At present, about one-third of the world's population is facing water scarcity. Pakistan once a water surplus country is now facing severe water shortage. The per capita water availability is reduced from 5600 cubic meter to 1100 cubic meter over the last 55 years.
The recent extended drought has further aggravated the situation of water availability as well as its quality. Since Balochistan lies in arid to hyper arid region, beyond the moonsonal belt, it is, therefore, always more vulnerable to droughts.
Balochistan is the largest province which constitutes 44 per cent of the total area of Pakistan, hosting 5.7 per cent of total population. However, out of total 19.4 million hectares, only 2.07 million hectares are being cultivated due to shortage of water. Its population is about 7.5 million which will grow up to 9 million in the year 2010. Its water resources however are extremely limited as compared to other parts of the country.
The domestic water demand which was 25 million cubic meter in 1950 has now increased to 395 million cubic meter and would be about 525 million cubic meter by the year 2010. However, the increase in demand for agriculture and industrial supplies is much higher than its availability at present. The recent prolonged drought has further exerted pressure on the already dwindling natural water resources such as karezes, springs and seasonal water channels.
The groundwater is the only dependable source of water. However, continuous pumping of groundwater to meet the increased demands of agriculture, industry and domestic use has caused the problems of groundwater depletion and water quality deterioration. Now with reduction in rainfall and snowfall due to climate change, and of electric driven deep wells, the water table has fallen at an alarming rate. During the last two decades, the number of tube-wells has increased from 7,000 to over 22,000.
The area irrigated by tube-wells has also increased from 0.05 to 0.25 million hectares. Although the tube-wells brought many difficult areas under plough which were otherwise lying barren, but it has affected the groundwater levels resulting in drying up of many karezes and dug wells. In and around Quetta valley, which is very much influenced by this phenomenon, one can hardly see a karez flowing.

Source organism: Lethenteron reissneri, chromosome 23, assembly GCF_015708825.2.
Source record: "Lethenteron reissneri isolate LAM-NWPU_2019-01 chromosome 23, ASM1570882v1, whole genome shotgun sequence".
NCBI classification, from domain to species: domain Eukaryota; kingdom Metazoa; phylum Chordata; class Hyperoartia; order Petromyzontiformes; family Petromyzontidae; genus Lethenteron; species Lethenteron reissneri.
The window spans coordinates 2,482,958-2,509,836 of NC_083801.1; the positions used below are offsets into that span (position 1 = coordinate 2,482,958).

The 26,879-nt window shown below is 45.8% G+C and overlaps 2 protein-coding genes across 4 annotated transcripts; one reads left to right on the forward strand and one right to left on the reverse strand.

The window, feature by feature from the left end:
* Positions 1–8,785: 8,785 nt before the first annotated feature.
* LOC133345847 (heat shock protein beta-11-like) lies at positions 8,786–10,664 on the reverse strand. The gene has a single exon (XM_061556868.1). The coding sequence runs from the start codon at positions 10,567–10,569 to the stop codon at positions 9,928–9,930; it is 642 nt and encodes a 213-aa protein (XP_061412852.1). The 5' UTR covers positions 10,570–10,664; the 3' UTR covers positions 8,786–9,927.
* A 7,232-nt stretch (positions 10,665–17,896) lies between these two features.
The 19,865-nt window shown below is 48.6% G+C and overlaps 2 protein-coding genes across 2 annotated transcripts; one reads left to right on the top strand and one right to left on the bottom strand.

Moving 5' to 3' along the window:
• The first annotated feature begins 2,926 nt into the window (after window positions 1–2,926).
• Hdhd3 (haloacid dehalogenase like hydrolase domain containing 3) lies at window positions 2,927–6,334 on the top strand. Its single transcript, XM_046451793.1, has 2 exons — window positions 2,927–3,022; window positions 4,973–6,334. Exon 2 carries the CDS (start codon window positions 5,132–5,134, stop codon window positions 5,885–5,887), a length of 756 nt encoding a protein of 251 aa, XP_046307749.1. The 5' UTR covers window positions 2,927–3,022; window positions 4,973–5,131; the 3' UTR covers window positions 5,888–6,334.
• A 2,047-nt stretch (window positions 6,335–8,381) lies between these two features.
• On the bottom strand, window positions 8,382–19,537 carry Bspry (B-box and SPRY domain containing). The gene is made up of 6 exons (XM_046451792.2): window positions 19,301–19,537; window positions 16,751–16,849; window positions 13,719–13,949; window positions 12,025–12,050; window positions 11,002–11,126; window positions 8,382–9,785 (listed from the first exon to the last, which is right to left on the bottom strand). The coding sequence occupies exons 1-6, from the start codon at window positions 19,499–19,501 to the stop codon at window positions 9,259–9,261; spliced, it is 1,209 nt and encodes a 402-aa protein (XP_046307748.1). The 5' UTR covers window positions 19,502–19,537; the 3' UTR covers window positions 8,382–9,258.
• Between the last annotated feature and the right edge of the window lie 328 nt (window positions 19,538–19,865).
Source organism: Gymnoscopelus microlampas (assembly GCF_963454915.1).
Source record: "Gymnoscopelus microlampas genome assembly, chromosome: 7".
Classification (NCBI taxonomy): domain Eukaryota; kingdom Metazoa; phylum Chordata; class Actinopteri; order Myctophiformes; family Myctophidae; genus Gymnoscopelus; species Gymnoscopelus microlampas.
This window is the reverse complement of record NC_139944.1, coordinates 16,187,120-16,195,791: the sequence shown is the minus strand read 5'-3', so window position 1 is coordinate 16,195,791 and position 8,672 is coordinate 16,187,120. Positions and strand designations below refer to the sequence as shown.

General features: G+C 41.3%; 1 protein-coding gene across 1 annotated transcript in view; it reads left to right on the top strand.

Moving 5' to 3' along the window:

Similar is the position in other parts of Balochistan. Investigations carried out before the drought show that 2 out of 14 basins (Pishin Lora and Nari) are completely exhausted, whereas 6 out of the 12 remaining basins have used more than 80 per cent of their water resources. In other basins the water table is falling rapidly. This shows that there is an urgent need to undertake measures to rejuvenate the depleting aquifers.
How can we do this? We all know that the only source of water in Balochistan is rainfall and snowmelts, which by the way is adequate.
We need to utilize the flash floods by rainwater harvesting for recharging the groundwater and managing the watersheds. Rainwater harvesting is not new to Balochistan. This has been done by constructing over 160 delay action dams in Balochistan.
These delay action dams have some limitations, siltation is the most important one. In order to over come the problem of siltation in delay action dams, and hence to increase their recharging capability, the concept of leaky dam is introduced for the first time in Balochistan at Margat, 40 km from Quetta.
The leaky dam allows gradual release of water to enhance the recharge to groundwater. The measurements conducted on the effectiveness of leaky dam at Margat have shown 1 to 3 feet increase in water levels immediately after rain. Experiments initiated at this site to improve watershed conditions to reduce silt generation have shown promising results.
During the last two years, the ministry of science and technology has approved projects focusing on rainwater harvesting, evaluation of innovative, low cost interventions for recharging depleting aquifers, introduction of high efficiency irrigation systems and upgradation of labs and libraries.
With the approval of these projects, the Pakistan Council of Research in Water Resources has developed capabilities to undertake groundwater availability surveys, manufacturing and installation of low cost high efficiency irrigation system, provide advisory services on when to irrigate and how much to apply.
The PCRWR has also established a water quality testing lab at Quetta, which is being furnished with the state of the art equipment. These services are now available at nominal rates.
The PCRWR has also enlarged its water quality monitoring network in Balochistan. Earlier four cities namely, Quetta, Khuzdar, Ziarat and Loralai were in the net-work. Now four more cities have also been included in the programme. Under this programme water quality assessment is made once a year before monsoon.
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